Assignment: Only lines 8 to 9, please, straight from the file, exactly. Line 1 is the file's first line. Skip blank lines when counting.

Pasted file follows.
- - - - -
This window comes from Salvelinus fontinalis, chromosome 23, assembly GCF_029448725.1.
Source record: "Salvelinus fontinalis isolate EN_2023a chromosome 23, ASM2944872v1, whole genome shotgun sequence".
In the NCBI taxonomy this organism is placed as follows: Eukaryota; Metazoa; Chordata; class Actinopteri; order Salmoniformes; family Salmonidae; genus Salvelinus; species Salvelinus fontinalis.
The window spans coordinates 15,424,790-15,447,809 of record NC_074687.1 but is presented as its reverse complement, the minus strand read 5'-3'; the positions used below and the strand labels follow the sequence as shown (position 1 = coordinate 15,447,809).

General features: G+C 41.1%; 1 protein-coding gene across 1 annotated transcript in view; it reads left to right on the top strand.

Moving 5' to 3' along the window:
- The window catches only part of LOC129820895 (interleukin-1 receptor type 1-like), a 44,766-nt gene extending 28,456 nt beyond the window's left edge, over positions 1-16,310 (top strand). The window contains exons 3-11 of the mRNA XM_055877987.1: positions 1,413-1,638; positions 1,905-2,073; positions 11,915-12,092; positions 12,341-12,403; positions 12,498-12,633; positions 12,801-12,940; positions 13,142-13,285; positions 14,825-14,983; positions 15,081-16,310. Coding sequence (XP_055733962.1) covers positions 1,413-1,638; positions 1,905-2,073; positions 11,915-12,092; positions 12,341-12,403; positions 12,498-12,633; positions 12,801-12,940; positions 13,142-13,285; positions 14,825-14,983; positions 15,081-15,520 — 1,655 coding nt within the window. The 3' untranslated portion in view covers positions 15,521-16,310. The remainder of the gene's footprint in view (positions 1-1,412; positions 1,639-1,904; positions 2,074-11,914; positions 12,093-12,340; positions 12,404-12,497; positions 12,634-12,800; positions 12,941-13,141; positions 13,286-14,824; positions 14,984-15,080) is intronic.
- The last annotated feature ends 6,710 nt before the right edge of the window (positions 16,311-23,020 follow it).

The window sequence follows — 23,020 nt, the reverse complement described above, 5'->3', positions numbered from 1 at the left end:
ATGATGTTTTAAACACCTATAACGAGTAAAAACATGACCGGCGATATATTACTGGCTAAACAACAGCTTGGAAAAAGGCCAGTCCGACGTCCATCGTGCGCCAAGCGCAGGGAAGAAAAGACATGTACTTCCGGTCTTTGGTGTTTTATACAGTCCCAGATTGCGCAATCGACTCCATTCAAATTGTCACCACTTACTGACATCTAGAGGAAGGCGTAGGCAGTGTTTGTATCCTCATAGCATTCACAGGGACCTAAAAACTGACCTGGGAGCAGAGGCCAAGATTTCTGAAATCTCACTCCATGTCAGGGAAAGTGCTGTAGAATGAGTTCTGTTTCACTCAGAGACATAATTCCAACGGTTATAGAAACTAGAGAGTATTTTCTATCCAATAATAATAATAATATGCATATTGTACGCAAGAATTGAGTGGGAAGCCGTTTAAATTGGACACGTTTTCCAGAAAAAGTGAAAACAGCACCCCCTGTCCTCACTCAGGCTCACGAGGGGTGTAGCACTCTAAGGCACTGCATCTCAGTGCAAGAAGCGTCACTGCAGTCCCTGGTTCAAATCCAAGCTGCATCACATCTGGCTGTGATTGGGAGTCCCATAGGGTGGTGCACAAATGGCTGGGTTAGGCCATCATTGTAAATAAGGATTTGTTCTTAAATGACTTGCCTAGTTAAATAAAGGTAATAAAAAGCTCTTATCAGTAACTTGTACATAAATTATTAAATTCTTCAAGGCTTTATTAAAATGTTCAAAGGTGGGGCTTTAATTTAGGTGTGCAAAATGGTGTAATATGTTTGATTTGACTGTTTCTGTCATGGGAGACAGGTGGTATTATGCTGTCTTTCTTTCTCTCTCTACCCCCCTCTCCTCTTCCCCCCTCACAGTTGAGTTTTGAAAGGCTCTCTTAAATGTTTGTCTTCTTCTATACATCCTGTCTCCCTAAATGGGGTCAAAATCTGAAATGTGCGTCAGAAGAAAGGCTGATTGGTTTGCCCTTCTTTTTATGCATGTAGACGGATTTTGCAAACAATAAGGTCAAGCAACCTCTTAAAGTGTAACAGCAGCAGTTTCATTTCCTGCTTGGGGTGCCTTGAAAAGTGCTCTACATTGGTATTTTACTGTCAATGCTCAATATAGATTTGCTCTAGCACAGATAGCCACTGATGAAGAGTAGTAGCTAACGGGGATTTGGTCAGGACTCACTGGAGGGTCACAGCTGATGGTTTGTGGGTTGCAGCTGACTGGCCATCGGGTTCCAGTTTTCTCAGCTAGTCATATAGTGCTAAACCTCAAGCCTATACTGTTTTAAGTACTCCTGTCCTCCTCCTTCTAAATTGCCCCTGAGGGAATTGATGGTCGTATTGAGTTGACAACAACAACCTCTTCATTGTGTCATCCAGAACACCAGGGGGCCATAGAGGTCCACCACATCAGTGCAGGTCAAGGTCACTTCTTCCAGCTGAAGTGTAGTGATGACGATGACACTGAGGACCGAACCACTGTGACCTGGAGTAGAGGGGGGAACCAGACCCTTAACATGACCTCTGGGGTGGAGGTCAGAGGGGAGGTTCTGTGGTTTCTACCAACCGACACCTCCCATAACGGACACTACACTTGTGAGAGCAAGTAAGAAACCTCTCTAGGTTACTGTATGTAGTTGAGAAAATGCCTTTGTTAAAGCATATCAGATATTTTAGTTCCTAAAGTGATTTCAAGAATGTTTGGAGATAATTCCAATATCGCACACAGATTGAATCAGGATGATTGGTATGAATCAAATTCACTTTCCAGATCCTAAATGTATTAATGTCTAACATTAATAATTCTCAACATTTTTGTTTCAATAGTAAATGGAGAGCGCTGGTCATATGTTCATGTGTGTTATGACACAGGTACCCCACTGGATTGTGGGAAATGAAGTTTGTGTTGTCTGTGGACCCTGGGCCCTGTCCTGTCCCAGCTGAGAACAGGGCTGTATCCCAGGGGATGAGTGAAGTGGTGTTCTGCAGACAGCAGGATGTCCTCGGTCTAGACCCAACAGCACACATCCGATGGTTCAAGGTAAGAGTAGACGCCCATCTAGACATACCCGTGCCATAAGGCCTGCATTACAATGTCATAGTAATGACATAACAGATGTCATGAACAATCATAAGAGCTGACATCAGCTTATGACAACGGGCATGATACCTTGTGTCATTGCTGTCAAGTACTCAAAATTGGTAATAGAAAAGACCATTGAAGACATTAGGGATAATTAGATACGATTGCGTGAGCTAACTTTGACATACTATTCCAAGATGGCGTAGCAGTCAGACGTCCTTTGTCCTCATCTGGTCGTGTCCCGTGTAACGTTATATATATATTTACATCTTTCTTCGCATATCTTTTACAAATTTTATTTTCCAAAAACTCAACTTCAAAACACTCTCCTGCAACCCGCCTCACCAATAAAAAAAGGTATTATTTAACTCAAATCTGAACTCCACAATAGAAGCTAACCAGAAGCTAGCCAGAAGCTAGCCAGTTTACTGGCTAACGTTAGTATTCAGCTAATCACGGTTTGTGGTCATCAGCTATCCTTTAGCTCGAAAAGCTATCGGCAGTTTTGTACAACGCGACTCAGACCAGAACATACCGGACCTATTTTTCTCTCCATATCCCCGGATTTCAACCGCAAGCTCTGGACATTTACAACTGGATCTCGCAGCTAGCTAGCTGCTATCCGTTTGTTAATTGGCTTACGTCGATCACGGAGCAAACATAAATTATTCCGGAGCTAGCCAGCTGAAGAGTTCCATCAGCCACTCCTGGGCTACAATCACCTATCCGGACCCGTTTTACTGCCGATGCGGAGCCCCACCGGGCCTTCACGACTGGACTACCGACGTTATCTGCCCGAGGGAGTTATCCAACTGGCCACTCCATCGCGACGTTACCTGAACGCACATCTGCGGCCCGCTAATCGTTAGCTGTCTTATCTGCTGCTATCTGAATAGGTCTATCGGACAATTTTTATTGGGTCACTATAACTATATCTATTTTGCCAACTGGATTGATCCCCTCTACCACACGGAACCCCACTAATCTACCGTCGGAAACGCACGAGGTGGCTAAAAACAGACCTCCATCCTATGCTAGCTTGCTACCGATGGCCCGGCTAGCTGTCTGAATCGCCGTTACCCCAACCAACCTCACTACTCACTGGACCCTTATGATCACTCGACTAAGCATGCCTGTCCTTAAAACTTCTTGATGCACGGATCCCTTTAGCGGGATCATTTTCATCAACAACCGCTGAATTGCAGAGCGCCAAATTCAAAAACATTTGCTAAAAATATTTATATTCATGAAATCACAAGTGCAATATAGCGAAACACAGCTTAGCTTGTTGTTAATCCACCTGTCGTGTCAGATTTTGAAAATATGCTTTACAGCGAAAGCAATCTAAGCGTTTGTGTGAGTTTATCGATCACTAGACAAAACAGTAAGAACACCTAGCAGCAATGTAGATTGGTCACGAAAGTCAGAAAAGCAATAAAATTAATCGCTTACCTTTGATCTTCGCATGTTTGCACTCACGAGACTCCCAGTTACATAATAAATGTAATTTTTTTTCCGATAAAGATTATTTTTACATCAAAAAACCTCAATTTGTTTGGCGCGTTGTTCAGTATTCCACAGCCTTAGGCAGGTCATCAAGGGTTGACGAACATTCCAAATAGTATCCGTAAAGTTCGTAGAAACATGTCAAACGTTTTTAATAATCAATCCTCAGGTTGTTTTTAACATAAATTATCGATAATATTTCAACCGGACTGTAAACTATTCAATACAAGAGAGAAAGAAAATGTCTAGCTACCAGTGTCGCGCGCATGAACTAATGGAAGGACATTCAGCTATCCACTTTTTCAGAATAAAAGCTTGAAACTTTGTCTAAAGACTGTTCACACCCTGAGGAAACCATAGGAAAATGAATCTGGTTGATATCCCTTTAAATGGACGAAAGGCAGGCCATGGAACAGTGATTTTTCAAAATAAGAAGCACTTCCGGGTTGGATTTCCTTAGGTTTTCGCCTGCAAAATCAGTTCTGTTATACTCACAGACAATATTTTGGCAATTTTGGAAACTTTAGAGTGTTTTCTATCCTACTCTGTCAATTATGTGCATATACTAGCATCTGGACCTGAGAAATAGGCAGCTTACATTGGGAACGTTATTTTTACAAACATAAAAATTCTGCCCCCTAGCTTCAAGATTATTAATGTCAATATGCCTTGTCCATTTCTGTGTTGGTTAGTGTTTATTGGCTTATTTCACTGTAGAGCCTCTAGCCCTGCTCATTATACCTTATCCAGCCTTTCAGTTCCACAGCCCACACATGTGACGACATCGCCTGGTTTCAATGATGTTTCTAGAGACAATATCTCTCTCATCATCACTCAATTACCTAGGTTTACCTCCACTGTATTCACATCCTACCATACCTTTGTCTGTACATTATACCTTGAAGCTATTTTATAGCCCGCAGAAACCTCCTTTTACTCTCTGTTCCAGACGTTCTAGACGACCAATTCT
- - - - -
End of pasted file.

- The last annotated feature ends 6,710 nt before the right edge of the window (positions 16,311-23,020 follow it).

The window sequence follows — 23,020 nt, the reverse complement described above, 5'->3', positions numbered from 1 at the left end: